Blazer Team Stats Grades, One-Sixth of Way Thru Season

We are one-sixth of the way thru the season. After fourteen games in the 2013-2014 season, the Blazers have reeled off ten straight victories, and are 12-2. They are clearly the most surprising team in the league, when compared with pre-season expectations. Only one team in the East – Indiana – and one team in the West – San Antonio – have better records. The Blazers have the best road record in the league, and have the fourth best record against .500 and above teams. How have they accomplished this? What are they really good at? What are they really bad at?

Let’s give grades for where they stand among the 30 NBA teams. Each grade represents 20% of the teams in the league. For example, if the Blazers rank 15th in the league, they receive a C grade. An A+ shows the top 10% of the league (top three teams), and an F- shows the bottom 10% of the league (bottom three teams). An A++ is the top team in the league, and an F—is the worst team in the league. These are areas where the Blazers stand out the most, either great or terrible. The grading scale is as follows:

A++ Top in league

A+ Top 3

A 4-6

B 7-12

C 13-18

D 19-24

F 25-27

F- Bottom 3

F-- Bottom in league

Wins and losses:

A+ Overall record

A++ Road record

A Record against .500 and above teams


B Points per game

A+ Points per possession (Offensive efficiency)

A++ Three point percentage

C Two point percentage

B Free throw percentage

B Effective field goal percentage (EFG%)

B True shooting percentage (TS%)

A+ Percent of points from 3P

F Percent of points from 2P

C Percent of points from FT

B Three point attempts per game

F- Points in paint per game

D Free throws attempted per game

B Fast break points per game

B Fast break efficiency

B Assists per game

B Assists per field goal made

B Turnovers per game

B Turnovers per offensive possession

B Assist to turnover ratio

A Offensive rebounding percentage

We have a highly efficient offense focused on 3-point shooting accuracy and grabbing offensive rebounds. We take care of the ball pretty well. The tradeoffs are that we are poor in points in the paint and in getting to the free throw line.


B Opponent points per game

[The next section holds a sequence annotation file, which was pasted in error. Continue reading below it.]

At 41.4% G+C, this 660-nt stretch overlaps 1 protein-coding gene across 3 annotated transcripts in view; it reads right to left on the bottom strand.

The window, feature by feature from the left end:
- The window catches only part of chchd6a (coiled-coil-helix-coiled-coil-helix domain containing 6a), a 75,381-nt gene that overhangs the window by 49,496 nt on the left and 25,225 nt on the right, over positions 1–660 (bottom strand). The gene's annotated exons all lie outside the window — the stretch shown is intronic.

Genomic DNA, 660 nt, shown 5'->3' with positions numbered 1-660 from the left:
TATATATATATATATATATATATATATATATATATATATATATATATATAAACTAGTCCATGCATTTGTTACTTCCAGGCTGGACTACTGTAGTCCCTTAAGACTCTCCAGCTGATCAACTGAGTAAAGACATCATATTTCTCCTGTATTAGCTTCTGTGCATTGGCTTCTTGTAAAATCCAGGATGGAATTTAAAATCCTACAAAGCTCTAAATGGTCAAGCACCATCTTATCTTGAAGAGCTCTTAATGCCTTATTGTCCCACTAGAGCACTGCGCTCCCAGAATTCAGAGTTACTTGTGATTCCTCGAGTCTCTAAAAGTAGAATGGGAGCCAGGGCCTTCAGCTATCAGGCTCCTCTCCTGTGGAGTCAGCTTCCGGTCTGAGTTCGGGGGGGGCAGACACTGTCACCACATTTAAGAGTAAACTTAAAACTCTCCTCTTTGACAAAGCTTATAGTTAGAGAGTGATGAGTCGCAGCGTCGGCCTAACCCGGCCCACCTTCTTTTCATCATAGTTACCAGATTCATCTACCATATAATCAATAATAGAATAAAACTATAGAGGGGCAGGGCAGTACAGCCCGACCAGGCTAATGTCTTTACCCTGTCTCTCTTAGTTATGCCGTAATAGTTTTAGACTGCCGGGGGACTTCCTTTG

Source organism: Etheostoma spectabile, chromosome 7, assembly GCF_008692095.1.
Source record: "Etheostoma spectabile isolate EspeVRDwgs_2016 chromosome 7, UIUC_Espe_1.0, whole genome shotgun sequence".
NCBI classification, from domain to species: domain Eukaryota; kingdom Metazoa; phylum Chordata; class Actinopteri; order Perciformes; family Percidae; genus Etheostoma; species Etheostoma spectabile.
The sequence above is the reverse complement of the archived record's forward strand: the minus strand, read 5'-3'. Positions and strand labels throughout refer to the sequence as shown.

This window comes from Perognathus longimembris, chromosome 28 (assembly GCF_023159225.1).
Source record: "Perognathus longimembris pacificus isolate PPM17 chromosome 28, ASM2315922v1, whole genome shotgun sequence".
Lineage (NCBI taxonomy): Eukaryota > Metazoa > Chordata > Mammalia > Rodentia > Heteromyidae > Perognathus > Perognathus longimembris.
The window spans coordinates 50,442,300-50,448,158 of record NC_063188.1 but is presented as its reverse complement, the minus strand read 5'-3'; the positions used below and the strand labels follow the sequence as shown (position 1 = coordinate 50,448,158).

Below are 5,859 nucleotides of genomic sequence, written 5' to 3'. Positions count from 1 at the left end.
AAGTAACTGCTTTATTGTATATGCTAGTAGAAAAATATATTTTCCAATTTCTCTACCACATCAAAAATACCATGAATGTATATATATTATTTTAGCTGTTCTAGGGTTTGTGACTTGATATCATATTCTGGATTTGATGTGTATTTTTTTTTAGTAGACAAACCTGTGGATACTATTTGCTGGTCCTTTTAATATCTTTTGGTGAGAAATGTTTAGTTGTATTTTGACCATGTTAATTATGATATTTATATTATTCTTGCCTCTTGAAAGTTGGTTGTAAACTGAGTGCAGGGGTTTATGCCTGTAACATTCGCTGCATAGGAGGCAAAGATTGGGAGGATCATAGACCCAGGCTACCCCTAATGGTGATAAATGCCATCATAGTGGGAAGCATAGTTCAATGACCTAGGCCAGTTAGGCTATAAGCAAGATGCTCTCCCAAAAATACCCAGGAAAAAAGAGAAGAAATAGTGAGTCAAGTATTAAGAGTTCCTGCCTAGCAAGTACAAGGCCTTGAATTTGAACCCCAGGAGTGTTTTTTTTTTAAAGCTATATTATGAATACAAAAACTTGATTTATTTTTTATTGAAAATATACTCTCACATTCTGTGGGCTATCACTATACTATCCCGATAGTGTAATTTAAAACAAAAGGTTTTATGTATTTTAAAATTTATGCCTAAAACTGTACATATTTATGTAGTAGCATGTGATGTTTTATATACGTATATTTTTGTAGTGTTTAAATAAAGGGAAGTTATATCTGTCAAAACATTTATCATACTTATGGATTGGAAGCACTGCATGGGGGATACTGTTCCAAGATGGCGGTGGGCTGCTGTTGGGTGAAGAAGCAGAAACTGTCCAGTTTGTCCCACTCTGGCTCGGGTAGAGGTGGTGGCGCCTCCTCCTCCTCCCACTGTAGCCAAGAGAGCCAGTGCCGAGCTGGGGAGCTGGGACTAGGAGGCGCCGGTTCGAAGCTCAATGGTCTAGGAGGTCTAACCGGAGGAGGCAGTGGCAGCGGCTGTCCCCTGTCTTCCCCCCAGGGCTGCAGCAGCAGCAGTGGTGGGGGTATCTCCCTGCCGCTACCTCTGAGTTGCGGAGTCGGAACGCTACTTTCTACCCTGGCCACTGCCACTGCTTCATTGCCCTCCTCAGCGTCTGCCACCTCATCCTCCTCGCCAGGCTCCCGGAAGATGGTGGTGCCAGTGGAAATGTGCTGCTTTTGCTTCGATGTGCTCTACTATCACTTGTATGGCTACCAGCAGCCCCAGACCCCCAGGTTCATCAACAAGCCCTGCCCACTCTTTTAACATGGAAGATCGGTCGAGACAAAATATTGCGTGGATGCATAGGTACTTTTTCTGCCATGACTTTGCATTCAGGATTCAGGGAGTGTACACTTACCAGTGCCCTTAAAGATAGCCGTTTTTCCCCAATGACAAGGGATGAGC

B Opponent points per possession (Defensive efficiency)

A++ Opponent three point percentage

C Opponent two point percentage

D Opponent free throw percentage

B Opponent effective field goal percentage (EFG%)

B Opponent true shooting percentage (TS%)

A++ Opponent percent of points from 3P

F-- Opponent percent of points from 2P

F Opponent percent of points from FT

A++ Opponent three point attempts per game

F-- Opponent points in paint per game

B Opponent free throws attempted per game

F Opponent fast break points per game

D Opponent fast break efficiency

A+ Opponent assists per game

A++ Opponent assists per field goal made

F- Opponent turnovers per game

F- Opponent turnovers per offensive possession

B Opponent assist to turnover ratio

D Opponent offensive rebounding percentage

F- Steals per game

D Blocks per game

On defense, we are focused on stopping 3-point scoring, and doing a fantastic job of it. We are first in the league in preventing 3-point attempts, and tops in the league in the making opponents miss on these three pointer. We also are outstanding at preventing opponents’ assists, and lead the league in preventing assists per field goal made.

The tradeoff is that our opponents score lots of 2-pointers, being near the bottom on the league in allowing points in the paint and fast break points. In addition, we don’t force turnovers, create steals, and block shots, and we let our opponents grab a high percentage of offensive rebounds.

The key to interpreting this is the three point shot. League-wide, as of a week ago, shooters are hitting 35.1% of their three pointers. Since a 3-pointer is worth 1.5 times a 2-pointer, the EFG% of a three point shot is 52.65%. Compare this to the 47.85% FG% for 2-pointers. Each 3-pointer has a 10% edge over a two pointer in the likelihood of scoring a point. So as a strategy, it makes sense to focus your offense on taking threes and on forcing your opponent to take fewer threes.

The "We shoot the three and get lots of assists and offensive rebounds" offense and the "We don’t let you shoot threes or get many assists, while giving up points in the paint and defensive rebounds" approach seems to be working work well for the Blazers in today’s three-pointer-centric NBA.

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